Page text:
Trieste, Friuli-Venezia-Giulia (I), 15 October 2006
‘The best people to help a region to enhance its economic performance are not consultants, or representatives of European institutions, but rather officers and politicians from other European regions. One of the key strengths of the Assembly of European Regions is that it allows regions to learn from one another’, stated Klaus Klipp, Secretary General of the AER, at the evaluation of the AER/CEI Peer Review Initiative in Trieste on 16th October.
The peer review initiative, which is co-financed by the Central European Initiative (CEI), enables multinational teams of regional experts to undertake a mentoring visit to a host region in Southeast Europe, in order to examine their economic development policies and to make specific recommendations for improving policy design and delivery. Two pilot projects have already taken place, in the regions of Alba (RO) and Dubrovnik-Neretva (HR); a third review will be organised in Odessa in November, with participants from Kärnten (A) and Mazowieckie (PL). The teams have had face-to-face meetings with their counterparts and other stakeholders in the host regions and produced comprehensive reports including recommendations on further measures to enhance economic development in the host regions. The Alba review team (Steiermark (A), Devon (UK) and the Great Plains Region (HU)) was able to explore how the Romanian region could best prepare the challenges and opportunities of EU-membership. The Dubrovnik review team (Vienna (A), Hampshire (UK), Friuli Venezia Giulia (IT) and Salzburg (A)) focused specifically on how to ensure that the development of the Dubrovnik region could be achieved in a sustainable way, maximising the potential of the region to develop sustainable, quality tourism.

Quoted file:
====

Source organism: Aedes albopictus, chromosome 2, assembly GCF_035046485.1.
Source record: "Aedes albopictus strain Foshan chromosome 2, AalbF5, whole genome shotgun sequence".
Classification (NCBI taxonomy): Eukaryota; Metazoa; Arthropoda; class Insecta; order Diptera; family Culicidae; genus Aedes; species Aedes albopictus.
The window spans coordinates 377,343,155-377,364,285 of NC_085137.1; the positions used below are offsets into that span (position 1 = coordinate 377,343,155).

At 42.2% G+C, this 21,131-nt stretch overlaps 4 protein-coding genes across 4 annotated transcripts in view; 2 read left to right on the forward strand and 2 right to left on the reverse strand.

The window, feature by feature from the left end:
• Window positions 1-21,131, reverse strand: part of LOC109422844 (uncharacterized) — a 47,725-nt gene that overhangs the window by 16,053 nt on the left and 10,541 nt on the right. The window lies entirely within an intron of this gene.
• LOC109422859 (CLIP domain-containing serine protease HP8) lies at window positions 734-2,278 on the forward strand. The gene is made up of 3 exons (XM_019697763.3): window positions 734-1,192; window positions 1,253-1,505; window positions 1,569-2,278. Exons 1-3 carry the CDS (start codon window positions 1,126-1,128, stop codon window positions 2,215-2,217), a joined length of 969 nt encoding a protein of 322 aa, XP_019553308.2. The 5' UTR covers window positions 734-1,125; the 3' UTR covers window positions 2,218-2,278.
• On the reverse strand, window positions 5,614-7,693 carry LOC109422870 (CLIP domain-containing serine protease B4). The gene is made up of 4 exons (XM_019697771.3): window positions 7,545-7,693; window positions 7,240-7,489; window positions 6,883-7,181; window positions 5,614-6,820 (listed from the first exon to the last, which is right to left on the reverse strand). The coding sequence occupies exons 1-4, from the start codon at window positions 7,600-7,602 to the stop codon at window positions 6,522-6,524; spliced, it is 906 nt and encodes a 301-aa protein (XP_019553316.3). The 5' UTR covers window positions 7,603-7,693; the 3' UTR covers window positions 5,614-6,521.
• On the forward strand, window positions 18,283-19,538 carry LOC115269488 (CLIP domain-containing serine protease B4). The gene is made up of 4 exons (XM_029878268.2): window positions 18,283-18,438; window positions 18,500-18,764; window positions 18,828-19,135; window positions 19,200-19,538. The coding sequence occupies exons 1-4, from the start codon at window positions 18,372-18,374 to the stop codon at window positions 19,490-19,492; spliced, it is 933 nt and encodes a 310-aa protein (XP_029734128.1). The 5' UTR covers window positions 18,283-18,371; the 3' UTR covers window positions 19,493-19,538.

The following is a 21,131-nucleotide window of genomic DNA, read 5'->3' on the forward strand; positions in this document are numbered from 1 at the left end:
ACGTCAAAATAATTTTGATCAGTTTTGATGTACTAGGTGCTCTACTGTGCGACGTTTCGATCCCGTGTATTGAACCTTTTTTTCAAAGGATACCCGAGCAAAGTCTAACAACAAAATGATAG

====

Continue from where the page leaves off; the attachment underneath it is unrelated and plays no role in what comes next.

‘There is not a one-size-fits-all’ model for economic development in Europe’s regions. You cannot simply transfer the good ideas developed in one region to another region in another part of Europe, without considering whether the ideas are suited to local circumstances, and how they may need to be adapted’, stated Klaus Klipp. ‘By bringing together teams of economic development experts from a range of different countries and backgrounds, you diversify the experience that the team can bring to the project and thereby allow the host region to benefit from exposure to different approaches to economic development’.
The AER is currently in the process of producing a CD-ROM, which contains a toolkit that will enable regions across Europe to use the peer review methodology in order to implement similar projects. In 2007, the AER will set up a database of experts willing to participate in peer reviews and will establish a European-wide scheme designed to ensure the transfer of best practices in the development of regional economic policies.
The AER is the political organisation of the regions of Europe and their spokesperson at European and international level. Its vocation is to defend the regions’ interests in the political process and develop interregional cooperation. The AER brings together 255 Regions from 30 countries and 14 interregional organisations.
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